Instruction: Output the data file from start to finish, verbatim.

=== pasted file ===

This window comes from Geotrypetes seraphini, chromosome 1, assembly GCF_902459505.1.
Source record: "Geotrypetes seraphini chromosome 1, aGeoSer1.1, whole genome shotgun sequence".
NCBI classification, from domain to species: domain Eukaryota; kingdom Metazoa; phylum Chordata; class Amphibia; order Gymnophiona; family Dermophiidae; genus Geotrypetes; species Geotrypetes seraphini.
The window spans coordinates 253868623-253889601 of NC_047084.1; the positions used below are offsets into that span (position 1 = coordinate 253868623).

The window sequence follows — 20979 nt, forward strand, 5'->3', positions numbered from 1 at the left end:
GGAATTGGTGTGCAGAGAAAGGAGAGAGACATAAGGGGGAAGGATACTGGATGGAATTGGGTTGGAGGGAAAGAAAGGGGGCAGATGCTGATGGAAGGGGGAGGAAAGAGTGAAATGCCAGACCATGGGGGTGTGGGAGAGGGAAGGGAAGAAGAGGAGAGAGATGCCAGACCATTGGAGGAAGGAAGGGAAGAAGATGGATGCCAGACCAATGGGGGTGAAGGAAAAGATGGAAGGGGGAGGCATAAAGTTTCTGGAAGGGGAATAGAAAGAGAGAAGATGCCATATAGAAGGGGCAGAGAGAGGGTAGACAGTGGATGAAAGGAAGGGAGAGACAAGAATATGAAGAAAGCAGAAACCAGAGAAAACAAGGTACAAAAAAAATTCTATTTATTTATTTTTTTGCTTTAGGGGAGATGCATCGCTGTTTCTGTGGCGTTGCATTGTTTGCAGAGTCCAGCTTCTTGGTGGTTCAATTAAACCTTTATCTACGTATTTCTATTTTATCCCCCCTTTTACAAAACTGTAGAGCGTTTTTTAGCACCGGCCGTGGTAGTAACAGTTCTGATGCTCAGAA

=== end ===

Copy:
This window comes from Geotrypetes seraphini, chromosome 1, assembly GCF_902459505.1.
Source record: "Geotrypetes seraphini chromosome 1, aGeoSer1.1, whole genome shotgun sequence".
NCBI classification, from domain to species: domain Eukaryota; kingdom Metazoa; phylum Chordata; class Amphibia; order Gymnophiona; family Dermophiidae; genus Geotrypetes; species Geotrypetes seraphini.
The window spans coordinates 253868623-253889601 of NC_047084.1; the positions used below are offsets into that span (position 1 = coordinate 253868623).

The window sequence follows — 20979 nt, forward strand, 5'->3', positions numbered from 1 at the left end:
GGAATTGGTGTGCAGAGAAAGGAGAGAGACATAAGGGGGAAGGATACTGGATGGAATTGGGTTGGAGGGAAAGAAAGGGGGCAGATGCTGATGGAAGGGGGAGGAAAGAGTGAAATGCCAGACCATGGGGGTGTGGGAGAGGGAAGGGAAGAAGAGGAGAGAGATGCCAGACCATTGGAGGAAGGAAGGGAAGAAGATGGATGCCAGACCAATGGGGGTGAAGGAAAAGATGGAAGGGGGAGGCATAAAGTTTCTGGAAGGGGAATAGAAAGAGAGAAGATGCCATATAGAAGGGGCAGAGAGAGGGTAGACAGTGGATGAAAGGAAGGGAGAGACAAGAATATGAAGAAAGCAGAAACCAGAGAAAACAAGGTACAAAAAAAATTCTATTTATTTATTTTTTTGCTTTAGGGGAGATGCATCGCTGTTTCTGTGGCGTTGCATTGTTTGCAGAGTCCAGCTTCTTGGTGGTTCAATTAAACCTTTATCTACGTATTTCTATTTTATCCCCCCTTTTACAAAACTGTAGAGCGTTTTTTAGCACCGGCCGTGGTAGTAACAGTTCTGATGCTCAGAA